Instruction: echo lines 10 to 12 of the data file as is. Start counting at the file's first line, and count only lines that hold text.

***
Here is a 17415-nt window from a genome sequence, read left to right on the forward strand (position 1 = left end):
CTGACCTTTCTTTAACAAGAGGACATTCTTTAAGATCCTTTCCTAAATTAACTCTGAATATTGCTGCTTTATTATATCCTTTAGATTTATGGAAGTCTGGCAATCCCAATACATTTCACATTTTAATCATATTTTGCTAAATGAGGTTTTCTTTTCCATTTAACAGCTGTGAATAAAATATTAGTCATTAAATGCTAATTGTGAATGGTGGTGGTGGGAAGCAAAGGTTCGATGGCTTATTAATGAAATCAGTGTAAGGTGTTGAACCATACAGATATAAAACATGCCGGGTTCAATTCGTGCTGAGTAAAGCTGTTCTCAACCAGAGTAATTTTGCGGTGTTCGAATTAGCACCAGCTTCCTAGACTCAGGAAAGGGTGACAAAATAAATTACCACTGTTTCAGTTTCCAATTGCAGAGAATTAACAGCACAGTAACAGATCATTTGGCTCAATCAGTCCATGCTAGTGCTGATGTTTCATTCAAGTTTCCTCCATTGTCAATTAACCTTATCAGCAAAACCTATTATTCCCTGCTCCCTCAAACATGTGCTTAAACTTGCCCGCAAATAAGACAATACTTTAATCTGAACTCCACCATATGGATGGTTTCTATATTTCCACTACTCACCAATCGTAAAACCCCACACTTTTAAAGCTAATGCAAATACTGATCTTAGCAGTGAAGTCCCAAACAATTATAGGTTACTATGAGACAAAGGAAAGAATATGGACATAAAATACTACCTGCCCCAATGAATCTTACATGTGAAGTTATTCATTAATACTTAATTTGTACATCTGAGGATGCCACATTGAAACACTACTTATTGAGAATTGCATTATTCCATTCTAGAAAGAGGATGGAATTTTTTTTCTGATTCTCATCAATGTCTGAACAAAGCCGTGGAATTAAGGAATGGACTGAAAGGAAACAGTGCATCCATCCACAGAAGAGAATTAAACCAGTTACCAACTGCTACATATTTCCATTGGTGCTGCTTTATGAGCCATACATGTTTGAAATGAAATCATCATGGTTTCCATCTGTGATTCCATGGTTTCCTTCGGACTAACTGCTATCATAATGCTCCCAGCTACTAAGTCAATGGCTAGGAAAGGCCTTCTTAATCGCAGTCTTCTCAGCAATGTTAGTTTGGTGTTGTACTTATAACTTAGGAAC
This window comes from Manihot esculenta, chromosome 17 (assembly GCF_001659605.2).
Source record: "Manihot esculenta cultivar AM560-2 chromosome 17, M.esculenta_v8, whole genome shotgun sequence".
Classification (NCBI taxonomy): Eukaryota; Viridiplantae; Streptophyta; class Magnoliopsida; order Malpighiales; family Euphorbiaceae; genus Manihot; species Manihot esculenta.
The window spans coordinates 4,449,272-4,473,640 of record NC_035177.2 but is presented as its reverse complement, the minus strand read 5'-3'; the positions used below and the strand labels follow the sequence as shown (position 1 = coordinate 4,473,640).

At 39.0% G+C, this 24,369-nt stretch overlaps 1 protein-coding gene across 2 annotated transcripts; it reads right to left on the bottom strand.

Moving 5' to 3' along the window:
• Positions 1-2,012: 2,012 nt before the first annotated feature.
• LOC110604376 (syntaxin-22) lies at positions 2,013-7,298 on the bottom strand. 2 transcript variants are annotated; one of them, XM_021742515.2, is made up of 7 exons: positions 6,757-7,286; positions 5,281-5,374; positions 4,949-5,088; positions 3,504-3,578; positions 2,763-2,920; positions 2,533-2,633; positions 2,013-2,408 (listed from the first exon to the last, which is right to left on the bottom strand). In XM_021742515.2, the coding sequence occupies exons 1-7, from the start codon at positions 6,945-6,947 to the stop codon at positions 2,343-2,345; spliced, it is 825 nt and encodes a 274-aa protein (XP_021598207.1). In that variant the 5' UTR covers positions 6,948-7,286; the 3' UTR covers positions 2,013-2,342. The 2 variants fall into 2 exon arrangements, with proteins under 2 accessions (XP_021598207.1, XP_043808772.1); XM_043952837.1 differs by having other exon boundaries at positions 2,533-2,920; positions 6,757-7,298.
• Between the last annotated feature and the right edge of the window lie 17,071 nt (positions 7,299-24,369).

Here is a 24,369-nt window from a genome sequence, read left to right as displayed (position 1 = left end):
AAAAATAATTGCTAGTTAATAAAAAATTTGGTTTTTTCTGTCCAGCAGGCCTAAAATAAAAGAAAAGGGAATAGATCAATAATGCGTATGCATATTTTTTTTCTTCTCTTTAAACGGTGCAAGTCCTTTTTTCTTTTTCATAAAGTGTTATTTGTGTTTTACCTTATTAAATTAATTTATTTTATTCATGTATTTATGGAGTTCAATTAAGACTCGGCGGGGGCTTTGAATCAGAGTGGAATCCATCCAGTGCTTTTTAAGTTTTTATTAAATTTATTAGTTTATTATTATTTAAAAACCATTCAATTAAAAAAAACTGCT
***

• LOC110604376 (syntaxin-22) lies at positions 2,013-7,298 on the bottom strand. 2 transcript variants are annotated; one of them, XM_021742515.2, is made up of 7 exons: positions 6,757-7,286; positions 5,281-5,374; positions 4,949-5,088; positions 3,504-3,578; positions 2,763-2,920; positions 2,533-2,633; positions 2,013-2,408 (listed from the first exon to the last, which is right to left on the bottom strand). In XM_021742515.2, the coding sequence occupies exons 1-7, from the start codon at positions 6,945-6,947 to the stop codon at positions 2,343-2,345; spliced, it is 825 nt and encodes a 274-aa protein (XP_021598207.1). In that variant the 5' UTR covers positions 6,948-7,286; the 3' UTR covers positions 2,013-2,342. The 2 variants fall into 2 exon arrangements, with proteins under 2 accessions (XP_021598207.1, XP_043808772.1); XM_043952837.1 differs by having other exon boundaries at positions 2,533-2,920; positions 6,757-7,298.
• Between the last annotated feature and the right edge of the window lie 17,071 nt (positions 7,299-24,369).

Here is a 24,369-nt window from a genome sequence, read left to right as displayed (position 1 = left end):